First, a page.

The OSCAR-40 satellite, like its predecessors P3A, OSCAR-10, and OSCAR-13, has as its "brains" a computer system based on the RCA COSMAC 1802 microprocessor.
The computer is running an operating system called IPS (Interpreter for Process Structures), and loaded into that environment is the flight software that does spacecraft command and control, housekeeping chores, battery charge control, navigation, transponder switching, beacon data generation, and so on.
Work is currently underway to develop a custom processor (currently codenamed the Am1601). This processor will be optimized for the IPS operating system and will be used in the flight computer for the new AMSAT-NA "Eagle" satellite, and may be used for the proposed AMSAT-DL P3E and P5A satellites as well.
IPS was devised by Karl Meinzer, DJ4ZC, at a time when 1802, 6502, 6800 and 8080/Z80 processors were state of the art -- around 1976-1979. At that time there just wasn't an easy-to-use, robust, engineering-oriented, multitasking and, above all, portable operating system for cheap computers based on these CPUs and their tiny (boldly described as "massive") 16 kilobyte memories. Computers at that time meant the Atari 800, North Star Horizon, etc. IPS is a brilliant piece of software engineering, as relevant today as it ever was.
But how many people know anything about IPS? Not many nowadays, I'll bet. Well, here's an opportunity to discover all about it, with a book and IPS emulators for DOS and Windows.
An IPS Manual was written by Karl Meinzer in 1978, but never published in any substantive form. A hand corrected draft printout was circulated to a few interested AMSAT engineers who then reproduced it ad hoc, minus several chunks, via ever worsening photocopies. But the paper original was long lost.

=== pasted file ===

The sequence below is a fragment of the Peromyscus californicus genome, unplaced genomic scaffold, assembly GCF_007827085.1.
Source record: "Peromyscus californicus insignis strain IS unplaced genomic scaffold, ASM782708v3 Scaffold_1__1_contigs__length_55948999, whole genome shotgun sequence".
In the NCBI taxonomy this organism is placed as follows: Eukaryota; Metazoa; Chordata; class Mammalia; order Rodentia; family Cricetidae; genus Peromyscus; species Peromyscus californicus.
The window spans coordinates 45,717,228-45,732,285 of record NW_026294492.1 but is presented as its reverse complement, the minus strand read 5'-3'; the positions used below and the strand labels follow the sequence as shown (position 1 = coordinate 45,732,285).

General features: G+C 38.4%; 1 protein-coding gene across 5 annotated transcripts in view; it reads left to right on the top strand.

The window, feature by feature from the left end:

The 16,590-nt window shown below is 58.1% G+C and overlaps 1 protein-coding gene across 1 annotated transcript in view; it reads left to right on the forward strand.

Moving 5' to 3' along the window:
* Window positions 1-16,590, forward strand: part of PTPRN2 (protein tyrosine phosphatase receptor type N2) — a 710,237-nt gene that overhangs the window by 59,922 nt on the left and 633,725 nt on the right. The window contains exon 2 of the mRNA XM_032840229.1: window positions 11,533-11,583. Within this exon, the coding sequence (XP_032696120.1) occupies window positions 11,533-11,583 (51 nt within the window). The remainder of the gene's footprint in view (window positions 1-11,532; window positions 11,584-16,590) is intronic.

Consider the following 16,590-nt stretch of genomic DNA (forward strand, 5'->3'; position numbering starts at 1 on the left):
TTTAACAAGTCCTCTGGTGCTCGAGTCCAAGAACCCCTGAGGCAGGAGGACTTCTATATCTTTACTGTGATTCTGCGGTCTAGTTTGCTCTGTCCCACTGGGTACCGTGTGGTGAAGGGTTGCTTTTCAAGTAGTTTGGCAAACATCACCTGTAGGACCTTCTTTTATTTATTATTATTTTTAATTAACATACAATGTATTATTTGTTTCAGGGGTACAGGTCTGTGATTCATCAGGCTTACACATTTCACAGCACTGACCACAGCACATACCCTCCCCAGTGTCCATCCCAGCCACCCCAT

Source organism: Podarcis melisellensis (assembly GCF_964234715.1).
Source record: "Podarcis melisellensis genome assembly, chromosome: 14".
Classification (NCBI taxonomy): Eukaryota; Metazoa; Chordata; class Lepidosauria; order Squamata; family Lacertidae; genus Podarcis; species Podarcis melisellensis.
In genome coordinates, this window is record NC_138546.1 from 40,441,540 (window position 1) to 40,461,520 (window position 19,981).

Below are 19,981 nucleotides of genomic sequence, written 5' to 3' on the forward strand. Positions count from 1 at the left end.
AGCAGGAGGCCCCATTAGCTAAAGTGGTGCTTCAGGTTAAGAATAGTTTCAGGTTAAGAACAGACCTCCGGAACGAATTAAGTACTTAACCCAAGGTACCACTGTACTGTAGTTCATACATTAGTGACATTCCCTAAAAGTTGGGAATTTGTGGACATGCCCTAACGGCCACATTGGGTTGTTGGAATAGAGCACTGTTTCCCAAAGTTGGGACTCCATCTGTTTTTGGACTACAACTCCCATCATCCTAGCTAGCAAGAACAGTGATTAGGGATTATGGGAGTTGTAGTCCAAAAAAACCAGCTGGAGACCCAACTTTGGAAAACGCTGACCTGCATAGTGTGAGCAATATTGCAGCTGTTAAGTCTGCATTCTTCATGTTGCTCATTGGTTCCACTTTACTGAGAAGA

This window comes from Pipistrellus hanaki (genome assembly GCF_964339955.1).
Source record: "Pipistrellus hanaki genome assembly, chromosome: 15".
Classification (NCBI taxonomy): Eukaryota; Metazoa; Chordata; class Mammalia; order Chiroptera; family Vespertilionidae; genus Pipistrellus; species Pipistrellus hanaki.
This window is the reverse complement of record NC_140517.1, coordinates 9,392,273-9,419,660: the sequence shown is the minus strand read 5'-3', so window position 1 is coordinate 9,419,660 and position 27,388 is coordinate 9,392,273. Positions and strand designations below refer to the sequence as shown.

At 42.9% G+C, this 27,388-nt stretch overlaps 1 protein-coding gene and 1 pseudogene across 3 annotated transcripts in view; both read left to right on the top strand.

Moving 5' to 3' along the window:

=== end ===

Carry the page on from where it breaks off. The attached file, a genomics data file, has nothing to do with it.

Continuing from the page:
Happily, in 1996 the manual was discovered to have survived on Atari 800XL computer cassette tapes, and moreover in the mid 1980's had been transferred to floppy disc by Robin Gape G8DQX, a prominent IPS contributor at that time.
Thus, after a gap of nearly two decades, it has become practical to publish the document properly, and James Miller, G3RUH, has done so. IPS - High Level Programming of Small Systems is available now. "The Book", as it is known, is the ultimate reference guide to IPS, and is strongly recommended to anyone who is serious about learning the language.
Full details about the book IPS - High Level Programming of Small Systems
can be found here:
There are both English and German versions of the language syntax. "The Book" is largely written using the English language variant. Satellite flight software has always been coded using the German language version.
An IPS emulator system called IPSDOS is available for the PC, written by Paul Willmott, VP9MU. This was designed to run under pure DOS, and provides facilities for direct access to I/O and communication ports. IPSDOS can run in a window under Windows 9x and Windows NT/2000/XP. Full documentation and source code in Pascal are provided.
The English language version can be downloaded here:
Updated October 28, 2002
The German language version can be downloaded here:
Updated October 28, 2002
Bug reports for IPSDOS should be sent to firstname.lastname@example.org
IPS-Win is a variant of James Miller's IPS-M, which has been ported to the PC Windows environment by Stacey Mills, W4SM. IPS-Win is written in Borland C++ Builder. It has purposely been written to be the same in respect to input/output and the "feel" of the user interface as the original IPS-N, as described in the book.
The complete package (with English and German versions) can be
Text by James Miller, G3RUH, Paul Willmott, VP9MU, and Stacey
Updated October 28, 2002.